In Barcelona or Tallinn I could walk to a grocery store in 5 minutes or to a bus, tram or metro station that would take me to where I wanted to go. Qatar was a bit different, being a society in which about 15% of the population is native Qatari. It was my observation, and I was also told, there is not much interaction between the populations. You have a working class from outside the country and then the leaders of businesses and the country. To run events, such as World Championships; or to manage construction projects for the 2022 World Cup, outside individuals and companies bring the expertise.
|The American in-between my new Qatari friends|
The Middle East thinks more about “us" than “me" - I think. Everything is about name and tribe, which is why we in the U.S. can’t quite comprehend all that is going on. My conversations in Qatar informed me there is always an ISIS here or there, gaining notoriety only because of the press. While this present insurrection appears to be particularly brutal, it’s not new, but seems to be part of the fabric. Our U.S. lenses bring a distortion to the reality. One Qatari said to me: “The U.S. is always in the middle of things and it never gets any better.”
The clothes are different, many times because the need is different, or from tradition. The food is different. Different drinks are available, barring some of those global brands. The cars are different but in Qatar the concentration of luxury vehicles is astounding. Never before had I seen a Rolls Royce dealer next to a Lamborghini store nearby a Ferrari place.
The similarities are more than the differences, I believe. In each place, people work to provide for a family. Couples walk the decorated streets hand in hand or gaze at one another over a meal. Business meetings take place in a hotel lobby, in a restaurant or office and cell phones are ubiquitous. We all want the same things: meaningful relationships, someone to love and to love us and to make our way in this world.
Even Christmas connected us, although in Qatar it was quite different, save for the Egyptian glass-blower who made ornaments to cater to the tourists. Both Barcelona and Tallinn, in Helsinki as well as the airports, Christmas was in the air. Carols played, lights displayed, decorated trees all called to a season. Even in Qatar I received a magazine in my hotel room whose cover said I could find directions to the festive nature of this time of year inside.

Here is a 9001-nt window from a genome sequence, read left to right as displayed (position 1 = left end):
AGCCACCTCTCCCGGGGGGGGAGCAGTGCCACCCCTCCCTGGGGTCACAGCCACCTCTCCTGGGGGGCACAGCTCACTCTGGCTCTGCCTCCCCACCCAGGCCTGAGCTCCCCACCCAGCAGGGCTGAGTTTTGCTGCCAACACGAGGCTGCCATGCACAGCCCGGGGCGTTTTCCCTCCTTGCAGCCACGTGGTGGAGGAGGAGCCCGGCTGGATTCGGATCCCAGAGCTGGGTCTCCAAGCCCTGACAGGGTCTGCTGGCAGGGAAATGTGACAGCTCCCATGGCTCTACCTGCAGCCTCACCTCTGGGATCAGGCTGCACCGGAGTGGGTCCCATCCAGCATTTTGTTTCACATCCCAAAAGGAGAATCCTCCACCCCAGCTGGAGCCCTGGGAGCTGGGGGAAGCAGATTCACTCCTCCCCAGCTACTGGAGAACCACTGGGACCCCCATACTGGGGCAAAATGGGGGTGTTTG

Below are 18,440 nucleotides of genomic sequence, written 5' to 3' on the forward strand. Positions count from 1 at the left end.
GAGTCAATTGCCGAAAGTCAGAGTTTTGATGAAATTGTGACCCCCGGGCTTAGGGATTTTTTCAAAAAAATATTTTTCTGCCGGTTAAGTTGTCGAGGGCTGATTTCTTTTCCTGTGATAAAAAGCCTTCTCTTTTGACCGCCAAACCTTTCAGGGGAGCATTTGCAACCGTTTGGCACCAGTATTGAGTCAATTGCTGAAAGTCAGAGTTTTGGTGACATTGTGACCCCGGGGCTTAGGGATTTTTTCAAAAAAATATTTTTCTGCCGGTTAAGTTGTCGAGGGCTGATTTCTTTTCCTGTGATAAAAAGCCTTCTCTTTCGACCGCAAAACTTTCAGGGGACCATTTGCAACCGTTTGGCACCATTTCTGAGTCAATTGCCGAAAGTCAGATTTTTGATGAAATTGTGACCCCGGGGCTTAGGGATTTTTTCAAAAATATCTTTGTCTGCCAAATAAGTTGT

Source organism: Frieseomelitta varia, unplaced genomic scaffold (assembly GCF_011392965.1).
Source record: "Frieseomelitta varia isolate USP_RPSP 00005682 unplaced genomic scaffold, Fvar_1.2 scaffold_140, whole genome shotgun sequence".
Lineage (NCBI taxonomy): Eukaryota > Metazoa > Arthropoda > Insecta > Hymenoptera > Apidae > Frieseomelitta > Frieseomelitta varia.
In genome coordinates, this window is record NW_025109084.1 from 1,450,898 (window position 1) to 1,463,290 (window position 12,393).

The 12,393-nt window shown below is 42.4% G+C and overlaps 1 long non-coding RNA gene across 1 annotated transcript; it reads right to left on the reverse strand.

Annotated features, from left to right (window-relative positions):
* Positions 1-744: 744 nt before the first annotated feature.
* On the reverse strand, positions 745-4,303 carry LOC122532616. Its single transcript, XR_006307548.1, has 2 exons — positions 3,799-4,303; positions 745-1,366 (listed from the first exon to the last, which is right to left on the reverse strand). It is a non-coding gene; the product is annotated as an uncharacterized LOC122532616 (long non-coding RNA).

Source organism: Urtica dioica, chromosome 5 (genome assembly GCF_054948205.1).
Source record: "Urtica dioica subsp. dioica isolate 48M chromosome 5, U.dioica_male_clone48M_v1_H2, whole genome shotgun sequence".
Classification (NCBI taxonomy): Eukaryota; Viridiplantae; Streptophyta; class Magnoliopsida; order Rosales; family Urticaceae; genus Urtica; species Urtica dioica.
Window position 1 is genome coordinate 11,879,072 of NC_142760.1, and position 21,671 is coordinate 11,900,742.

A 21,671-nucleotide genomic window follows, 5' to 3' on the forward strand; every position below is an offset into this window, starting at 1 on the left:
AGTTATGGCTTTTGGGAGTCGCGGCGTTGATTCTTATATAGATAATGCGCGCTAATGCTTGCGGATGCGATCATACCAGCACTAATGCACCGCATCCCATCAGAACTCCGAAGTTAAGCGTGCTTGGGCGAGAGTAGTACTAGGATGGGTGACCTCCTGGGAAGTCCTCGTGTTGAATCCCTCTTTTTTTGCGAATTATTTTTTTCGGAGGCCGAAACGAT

I found a significant difference in the displays. Nativities are my favorite part of Christmas decorations. To the chagrin of my family, I like to place the wise men “afar” from the manger, often intruding upon my wife’s decoration schemes. So I was on the search for those unique ones in this part of the world. My first stop was easy. I knew I would find one in the Christmas market of Barcelona. Big figures and little ones, made from all different kinds of materials. I was disappointed in Helsinki, finding only the few church windows displaying a scene. Not one was to be found in the market or in a store. Tallinn, I thought, would not be an issue but I was surprised. A beautiful Christmas market and there was one booth with figures made in a Nordic style - and there was one Nativity displayed ‘neath the covered walk on one side of the old Town Hall.
|Evangelical Free Church - Helsinki|
|Swedish speaking Methodist Church - Helsinki|
|Town Hall Display - Tallinn|
|Barcelona Nativity interpretation|
Christmas around the world seems to be a commercial holiday more than anything else. It’s an opportunity to make a sale, to fill the emptiness of our hearts with the overflow in our storage units, closets and garages. I’ve been on a crusade for the past 11 years to do something about it with the Live Simply Project: live more simply so that others might simply live. Christmas is not about the presents as much as being present as Jesus to the least, lost and left-behind. It is my hope and prayer that this year you might find a way to reduce your consumption and increase your compassion. Merry Christmas!